Initial tee times were pushed back three hours before play eventually started at Torrey Pines but the action was halted just five minutes later as visibility swiftly deteriorated.
With the sun briefly breaking through, officials prepared for a re-start at 12:20 pm local but those plans were swiftly abandoned as another blanket of fog rolled across the coastal venue.
"We basically lost the whole day today, so we'll be back here in position at 7:00 (1500 GMT) in the morning," Mark Russell, the US Tour's vice president of rules and competition, said.
"We're going to play golf all day until dark and then when it gets dark, we'll suspend play. We'll come back Monday morning and finish the championship if the weather cooperates. That is the plan.
"Usually with over 78 players (left after the second round) we make a cut after the third round, but we're not going to make a cut. We're not going to re-pair. We'd lose too much time."
Asked what time he expected the tournament to finish on Monday if the weather cooperated over the next two days, Russell replied: "Ballpark, we're going to have anywhere from 12 to nine holes Monday, something like that.
"We will play 72 holes. If we get half the field in (finished) in the final round, the round must stand."
Former world number one Woods leads the tournament by two shots, having taken control with a superb seven-under-par 65 in rain-sodden conditions during Friday's second round.
A six-times champion in the US Tour event at Torrey Pines, Woods finished at 11-under 133 with little-known American Billy Horschel alone in second after carding a 69.
"I have been out here long enough to know that this is part of the game," Woods said of Saturday's near-washout because of the fog. "I'll be ready to go tomorrow."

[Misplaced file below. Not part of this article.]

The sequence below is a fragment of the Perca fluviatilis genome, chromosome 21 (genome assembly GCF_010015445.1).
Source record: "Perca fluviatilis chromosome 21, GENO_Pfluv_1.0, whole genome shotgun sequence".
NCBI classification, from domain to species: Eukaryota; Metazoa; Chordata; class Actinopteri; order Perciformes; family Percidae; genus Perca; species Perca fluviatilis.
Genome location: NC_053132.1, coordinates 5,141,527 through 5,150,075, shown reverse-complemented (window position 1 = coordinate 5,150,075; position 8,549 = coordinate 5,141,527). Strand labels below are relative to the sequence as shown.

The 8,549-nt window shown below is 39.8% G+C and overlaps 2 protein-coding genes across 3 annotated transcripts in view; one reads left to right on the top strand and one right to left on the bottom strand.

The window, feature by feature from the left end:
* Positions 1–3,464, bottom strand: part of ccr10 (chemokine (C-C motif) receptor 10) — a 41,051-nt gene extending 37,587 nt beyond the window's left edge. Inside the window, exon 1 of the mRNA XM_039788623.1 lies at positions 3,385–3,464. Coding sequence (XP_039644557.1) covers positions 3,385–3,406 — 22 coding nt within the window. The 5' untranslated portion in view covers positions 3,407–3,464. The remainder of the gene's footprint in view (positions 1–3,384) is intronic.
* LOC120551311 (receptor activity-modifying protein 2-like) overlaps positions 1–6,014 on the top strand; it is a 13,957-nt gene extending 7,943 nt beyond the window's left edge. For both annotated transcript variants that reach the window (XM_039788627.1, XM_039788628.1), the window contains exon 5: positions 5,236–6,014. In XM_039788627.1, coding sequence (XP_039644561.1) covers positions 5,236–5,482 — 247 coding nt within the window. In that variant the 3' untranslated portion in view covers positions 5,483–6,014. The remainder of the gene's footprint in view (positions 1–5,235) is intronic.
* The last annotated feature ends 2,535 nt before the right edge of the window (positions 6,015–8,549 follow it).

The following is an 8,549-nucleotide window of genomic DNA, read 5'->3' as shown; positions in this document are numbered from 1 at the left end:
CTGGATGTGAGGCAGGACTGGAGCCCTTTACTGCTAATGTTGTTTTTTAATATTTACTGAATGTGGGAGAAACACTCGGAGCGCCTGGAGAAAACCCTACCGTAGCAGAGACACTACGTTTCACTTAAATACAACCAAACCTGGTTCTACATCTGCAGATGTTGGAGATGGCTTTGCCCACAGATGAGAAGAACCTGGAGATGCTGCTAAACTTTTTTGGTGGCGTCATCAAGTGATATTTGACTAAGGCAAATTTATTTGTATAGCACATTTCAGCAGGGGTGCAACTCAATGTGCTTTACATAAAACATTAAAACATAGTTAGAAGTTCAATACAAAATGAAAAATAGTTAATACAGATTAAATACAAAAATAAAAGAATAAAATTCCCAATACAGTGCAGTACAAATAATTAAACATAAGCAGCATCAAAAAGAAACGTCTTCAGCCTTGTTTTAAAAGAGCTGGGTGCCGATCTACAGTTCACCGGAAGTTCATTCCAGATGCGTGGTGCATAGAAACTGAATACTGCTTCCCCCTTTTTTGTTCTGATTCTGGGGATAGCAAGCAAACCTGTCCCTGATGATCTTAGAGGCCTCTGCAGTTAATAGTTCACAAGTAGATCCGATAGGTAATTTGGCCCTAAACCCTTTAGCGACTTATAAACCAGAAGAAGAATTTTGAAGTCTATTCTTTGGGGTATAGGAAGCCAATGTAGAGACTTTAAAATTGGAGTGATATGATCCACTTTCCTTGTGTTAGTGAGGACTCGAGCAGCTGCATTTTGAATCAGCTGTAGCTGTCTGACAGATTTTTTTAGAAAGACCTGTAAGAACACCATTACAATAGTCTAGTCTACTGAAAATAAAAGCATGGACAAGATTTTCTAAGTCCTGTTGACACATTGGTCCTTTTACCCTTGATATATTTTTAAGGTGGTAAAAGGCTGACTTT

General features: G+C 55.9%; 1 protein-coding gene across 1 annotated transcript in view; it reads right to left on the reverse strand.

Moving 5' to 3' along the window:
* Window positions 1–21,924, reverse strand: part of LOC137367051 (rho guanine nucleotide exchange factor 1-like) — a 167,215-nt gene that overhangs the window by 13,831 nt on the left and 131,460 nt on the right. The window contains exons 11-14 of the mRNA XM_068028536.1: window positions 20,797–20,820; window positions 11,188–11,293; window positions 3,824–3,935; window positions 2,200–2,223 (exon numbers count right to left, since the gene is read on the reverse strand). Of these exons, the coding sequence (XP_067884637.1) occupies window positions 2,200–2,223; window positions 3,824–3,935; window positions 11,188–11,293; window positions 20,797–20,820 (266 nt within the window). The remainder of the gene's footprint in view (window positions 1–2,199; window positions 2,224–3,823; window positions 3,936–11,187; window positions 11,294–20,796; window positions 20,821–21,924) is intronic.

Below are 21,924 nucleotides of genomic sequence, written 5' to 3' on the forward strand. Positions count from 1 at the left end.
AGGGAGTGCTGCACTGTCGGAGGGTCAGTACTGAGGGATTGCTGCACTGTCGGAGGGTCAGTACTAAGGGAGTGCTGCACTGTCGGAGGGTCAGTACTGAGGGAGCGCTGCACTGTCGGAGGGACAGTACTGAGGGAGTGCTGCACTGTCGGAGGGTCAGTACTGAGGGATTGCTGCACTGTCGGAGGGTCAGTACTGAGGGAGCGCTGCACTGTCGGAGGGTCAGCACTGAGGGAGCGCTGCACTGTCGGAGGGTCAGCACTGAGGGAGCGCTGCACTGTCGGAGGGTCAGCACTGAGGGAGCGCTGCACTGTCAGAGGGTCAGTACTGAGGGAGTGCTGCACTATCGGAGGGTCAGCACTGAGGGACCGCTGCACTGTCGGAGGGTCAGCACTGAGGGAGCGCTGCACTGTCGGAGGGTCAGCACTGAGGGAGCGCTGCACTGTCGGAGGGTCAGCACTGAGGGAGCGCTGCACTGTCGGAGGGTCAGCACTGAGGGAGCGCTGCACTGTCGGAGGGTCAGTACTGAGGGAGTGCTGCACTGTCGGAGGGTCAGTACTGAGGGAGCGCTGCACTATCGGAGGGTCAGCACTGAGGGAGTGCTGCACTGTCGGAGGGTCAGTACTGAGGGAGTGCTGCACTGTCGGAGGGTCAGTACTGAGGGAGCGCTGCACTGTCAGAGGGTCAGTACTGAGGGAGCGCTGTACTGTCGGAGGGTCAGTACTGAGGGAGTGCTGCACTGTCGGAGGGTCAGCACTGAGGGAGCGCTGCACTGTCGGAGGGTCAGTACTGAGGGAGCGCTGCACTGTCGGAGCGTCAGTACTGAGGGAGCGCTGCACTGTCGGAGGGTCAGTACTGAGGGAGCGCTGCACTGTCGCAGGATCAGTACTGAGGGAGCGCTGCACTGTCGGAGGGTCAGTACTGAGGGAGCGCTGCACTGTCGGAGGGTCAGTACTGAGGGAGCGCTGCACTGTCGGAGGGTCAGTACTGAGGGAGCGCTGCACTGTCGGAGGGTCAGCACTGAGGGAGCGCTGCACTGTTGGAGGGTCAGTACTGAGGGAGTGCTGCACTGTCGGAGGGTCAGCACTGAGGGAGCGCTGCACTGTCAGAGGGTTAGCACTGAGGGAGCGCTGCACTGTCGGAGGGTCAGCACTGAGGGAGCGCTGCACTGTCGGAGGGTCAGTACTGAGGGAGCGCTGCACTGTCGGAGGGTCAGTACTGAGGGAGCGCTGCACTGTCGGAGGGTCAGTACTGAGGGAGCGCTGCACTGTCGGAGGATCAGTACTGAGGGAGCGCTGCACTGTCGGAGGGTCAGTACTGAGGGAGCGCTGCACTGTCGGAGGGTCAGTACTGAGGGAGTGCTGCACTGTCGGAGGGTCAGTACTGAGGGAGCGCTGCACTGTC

Woods has gone on to win 34 times out of 44 when holding at least a share of the 36-hole lead on the US Tour and he heads a relatively weak leaderboard going into the final two rounds.
Of his 14 closest pursuers, only Australian John Senden and American Nick Watney have previously won on the US Tour.
Horschel, who has been grouped with Woods and fellow American Casey Wittenberg for the final two rounds, was stunned that the fog stayed around for most of the day.
"I knew it was going to get foggy out here, but I didn't expect it to be this bad," he said. "Up at Pebble (Beach), I've been there when it's been foggy, and had several hours to wait, but nothing where the whole day has been washed out."
Asked what he had done to pass the time, Horschel replied: "Eat a couple of times, sit down, relax, chit chat, come out here and putt, chit chat with everyone else. Just try to stay loose. It's all I've done, really."
Saturday's fog delay was the first at the Farmers Insurance Open since 2005 when play was suspended on the second and third scheduled days of the event.